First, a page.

Overall I think that this nutrition was spot on but there is one change I would make depending on the loops of the course.  For the first two loops I carried nearly 1400 calories in the bladder of the vest.  On the last two laps I carried 670 calories in the vest.  For reference, the night before the race I prepared 4 water bottles with 670 calories each and the bladder with the nearly 1400 calories.  When I came in from the first 25 I poured 2 bottles into the bladder and then 1 bottle and water on each of the following laps. During the first two loops I felt somewhat bloated and I think it is because of all the calories I was consuming.  On the second two laps the bloating was far less and I felt better while out on the course.  For any future races in which you come to your drop bag area twice I am going to change it up so that I am not consuming so many calories at one time.

Analysis Of Mental Strength/Ability

This particular course took more mental strength that I ever imagined it would.  Maybe I should have paid more attention to the elevation profile posted to the site and realized that 14,000 feet of climbing is a lot for a bike ride never mind a run.  The excitement to be racing a 100 miler took over and clouded what would otherwise have been a far more detailed read of the course map.  I couldn't wait to get out on the course and it just didn't matter what the elevation profile looked like in that regard. Once on the course and realizing that we were going to be crossing water so many times and running in the ankle-deep mud forced me to become more mentally focused.  The opportunity for injury was high and being able to have tunnel vision while also taking an inventory of your faculties both mentally and physically was important.  I ran the first 68 miles and felt very strong and that helped with the mental aspect of continuing on.  Once those 68 miles ended though and the hardest part of the course came up my focus shifted to an ugly place.  Trying to get to Mile 75  became more difficult than I thought it would. Going in I figured that the third loop (Miles 51-75) would be the hardest and they eventually proved that.  The first 50 were not going to phase me because I had already run a 50 miler.  The last 25 would be the victory lap where you knew you would finish but the third loop posed a huge question mark before the race.  I now know that this is all possible and when the next 100 shows up on my race calendar I will be able to tackle it from a mental standpoint.  Experience is the best teacher.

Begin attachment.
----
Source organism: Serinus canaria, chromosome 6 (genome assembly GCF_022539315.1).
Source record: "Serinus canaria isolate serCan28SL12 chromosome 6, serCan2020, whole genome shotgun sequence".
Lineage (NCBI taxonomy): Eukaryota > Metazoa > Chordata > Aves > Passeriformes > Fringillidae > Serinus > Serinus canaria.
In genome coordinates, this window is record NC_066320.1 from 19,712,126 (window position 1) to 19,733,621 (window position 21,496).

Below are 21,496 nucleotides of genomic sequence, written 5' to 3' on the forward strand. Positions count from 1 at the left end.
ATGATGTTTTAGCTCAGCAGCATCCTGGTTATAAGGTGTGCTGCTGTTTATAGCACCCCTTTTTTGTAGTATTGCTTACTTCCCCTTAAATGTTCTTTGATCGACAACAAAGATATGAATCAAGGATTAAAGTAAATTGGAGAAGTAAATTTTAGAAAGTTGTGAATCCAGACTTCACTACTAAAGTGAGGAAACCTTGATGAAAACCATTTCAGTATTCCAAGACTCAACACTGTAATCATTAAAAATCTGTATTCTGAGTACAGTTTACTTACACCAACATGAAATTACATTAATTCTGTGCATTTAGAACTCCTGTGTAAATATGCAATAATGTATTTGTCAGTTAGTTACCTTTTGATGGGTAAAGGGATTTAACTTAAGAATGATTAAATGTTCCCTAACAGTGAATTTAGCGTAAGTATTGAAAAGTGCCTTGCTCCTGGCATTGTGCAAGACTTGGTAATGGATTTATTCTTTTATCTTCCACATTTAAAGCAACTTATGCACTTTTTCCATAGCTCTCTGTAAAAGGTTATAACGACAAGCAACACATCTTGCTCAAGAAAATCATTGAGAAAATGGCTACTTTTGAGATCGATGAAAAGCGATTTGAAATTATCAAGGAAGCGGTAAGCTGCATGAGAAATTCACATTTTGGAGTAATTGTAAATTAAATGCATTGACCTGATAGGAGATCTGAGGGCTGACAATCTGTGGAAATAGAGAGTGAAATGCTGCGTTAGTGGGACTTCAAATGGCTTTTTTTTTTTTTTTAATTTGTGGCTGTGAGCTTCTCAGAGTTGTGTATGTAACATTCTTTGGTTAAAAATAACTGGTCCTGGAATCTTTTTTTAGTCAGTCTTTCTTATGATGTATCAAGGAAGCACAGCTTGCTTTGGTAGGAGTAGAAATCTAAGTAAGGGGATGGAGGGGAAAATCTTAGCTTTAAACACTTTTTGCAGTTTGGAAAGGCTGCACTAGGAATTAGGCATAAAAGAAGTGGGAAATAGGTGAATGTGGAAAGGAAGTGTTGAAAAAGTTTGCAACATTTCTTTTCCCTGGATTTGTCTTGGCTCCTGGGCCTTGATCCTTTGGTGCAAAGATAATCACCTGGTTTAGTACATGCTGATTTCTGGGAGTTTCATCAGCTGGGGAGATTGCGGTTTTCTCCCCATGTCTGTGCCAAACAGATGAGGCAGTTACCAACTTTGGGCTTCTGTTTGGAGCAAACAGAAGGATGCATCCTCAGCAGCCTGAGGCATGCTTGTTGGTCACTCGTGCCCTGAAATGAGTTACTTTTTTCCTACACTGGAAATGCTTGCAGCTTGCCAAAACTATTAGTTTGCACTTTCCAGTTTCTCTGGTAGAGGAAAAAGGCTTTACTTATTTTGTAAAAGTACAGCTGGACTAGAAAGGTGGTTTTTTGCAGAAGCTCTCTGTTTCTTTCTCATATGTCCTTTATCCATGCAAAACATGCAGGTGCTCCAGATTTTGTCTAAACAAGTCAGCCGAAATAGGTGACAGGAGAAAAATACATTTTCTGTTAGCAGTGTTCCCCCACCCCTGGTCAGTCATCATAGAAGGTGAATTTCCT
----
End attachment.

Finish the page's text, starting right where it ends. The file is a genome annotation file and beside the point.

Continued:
Do You Do An Analysis Of Your Performance?  How Soon After The Race?

 
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Jason Bahamundi

About the Author:

I grew up in New York and lived there for 34 years until I got divorced and moved 1600 miles to my new home in Texas.  I love New York and miss it but that does not mean that Texas hasn’t been great to me because it has.  It was here that I discovered endurance sports and specifically the sport of triathlon.  Triathlon has given me new life through all the challenges it presents.  I no longer look at life the same way and I can say that is in part due to my endeavor into this sport.